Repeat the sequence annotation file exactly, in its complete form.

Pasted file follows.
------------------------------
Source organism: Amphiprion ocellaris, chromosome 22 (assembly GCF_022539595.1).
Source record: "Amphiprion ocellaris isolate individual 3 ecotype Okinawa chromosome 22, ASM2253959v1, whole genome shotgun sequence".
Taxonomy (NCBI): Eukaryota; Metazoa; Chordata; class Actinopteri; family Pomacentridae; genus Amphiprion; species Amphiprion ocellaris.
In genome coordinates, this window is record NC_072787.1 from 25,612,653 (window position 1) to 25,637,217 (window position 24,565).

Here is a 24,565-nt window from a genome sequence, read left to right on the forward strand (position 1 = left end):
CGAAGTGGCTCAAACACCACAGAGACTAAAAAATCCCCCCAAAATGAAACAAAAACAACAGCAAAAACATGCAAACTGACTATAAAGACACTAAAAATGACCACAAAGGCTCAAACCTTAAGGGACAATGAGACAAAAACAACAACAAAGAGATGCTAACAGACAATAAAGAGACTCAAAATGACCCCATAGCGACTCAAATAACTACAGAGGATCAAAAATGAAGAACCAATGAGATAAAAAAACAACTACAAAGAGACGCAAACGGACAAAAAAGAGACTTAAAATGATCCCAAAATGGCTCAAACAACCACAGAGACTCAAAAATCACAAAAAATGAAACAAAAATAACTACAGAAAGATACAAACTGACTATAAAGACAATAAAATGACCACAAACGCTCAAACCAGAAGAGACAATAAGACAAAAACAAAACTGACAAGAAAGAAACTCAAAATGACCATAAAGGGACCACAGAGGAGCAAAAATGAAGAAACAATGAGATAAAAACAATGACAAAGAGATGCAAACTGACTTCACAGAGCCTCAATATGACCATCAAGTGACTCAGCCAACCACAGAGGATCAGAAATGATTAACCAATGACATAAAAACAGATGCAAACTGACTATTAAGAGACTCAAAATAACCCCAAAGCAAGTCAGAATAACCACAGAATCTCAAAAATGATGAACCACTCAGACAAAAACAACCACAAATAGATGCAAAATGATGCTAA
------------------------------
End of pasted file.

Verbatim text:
Source organism: Amphiprion ocellaris, chromosome 22 (assembly GCF_022539595.1).
Source record: "Amphiprion ocellaris isolate individual 3 ecotype Okinawa chromosome 22, ASM2253959v1, whole genome shotgun sequence".
Taxonomy (NCBI): Eukaryota; Metazoa; Chordata; class Actinopteri; family Pomacentridae; genus Amphiprion; species Amphiprion ocellaris.
In genome coordinates, this window is record NC_072787.1 from 25,612,653 (window position 1) to 25,637,217 (window position 24,565).

Here is a 24,565-nt window from a genome sequence, read left to right on the forward strand (position 1 = left end):
CGAAGTGGCTCAAACACCACAGAGACTAAAAAATCCCCCCAAAATGAAACAAAAACAACAGCAAAAACATGCAAACTGACTATAAAGACACTAAAAATGACCACAAAGGCTCAAACCTTAAGGGACAATGAGACAAAAACAACAACAAAGAGATGCTAACAGACAATAAAGAGACTCAAAATGACCCCATAGCGACTCAAATAACTACAGAGGATCAAAAATGAAGAACCAATGAGATAAAAAAACAACTACAAAGAGACGCAAACGGACAAAAAAGAGACTTAAAATGATCCCAAAATGGCTCAAACAACCACAGAGACTCAAAAATCACAAAAAATGAAACAAAAATAACTACAGAAAGATACAAACTGACTATAAAGACAATAAAATGACCACAAACGCTCAAACCAGAAGAGACAATAAGACAAAAACAAAACTGACAAGAAAGAAACTCAAAATGACCATAAAGGGACCACAGAGGAGCAAAAATGAAGAAACAATGAGATAAAAACAATGACAAAGAGATGCAAACTGACTTCACAGAGCCTCAATATGACCATCAAGTGACTCAGCCAACCACAGAGGATCAGAAATGATTAACCAATGACATAAAAACAGATGCAAACTGACTATTAAGAGACTCAAAATAACCCCAAAGCAAGTCAGAATAACCACAGAATCTCAAAAATGATGAACCACTCAGACAAAAACAACCACAAATAGATGCAAAATGATGCTAA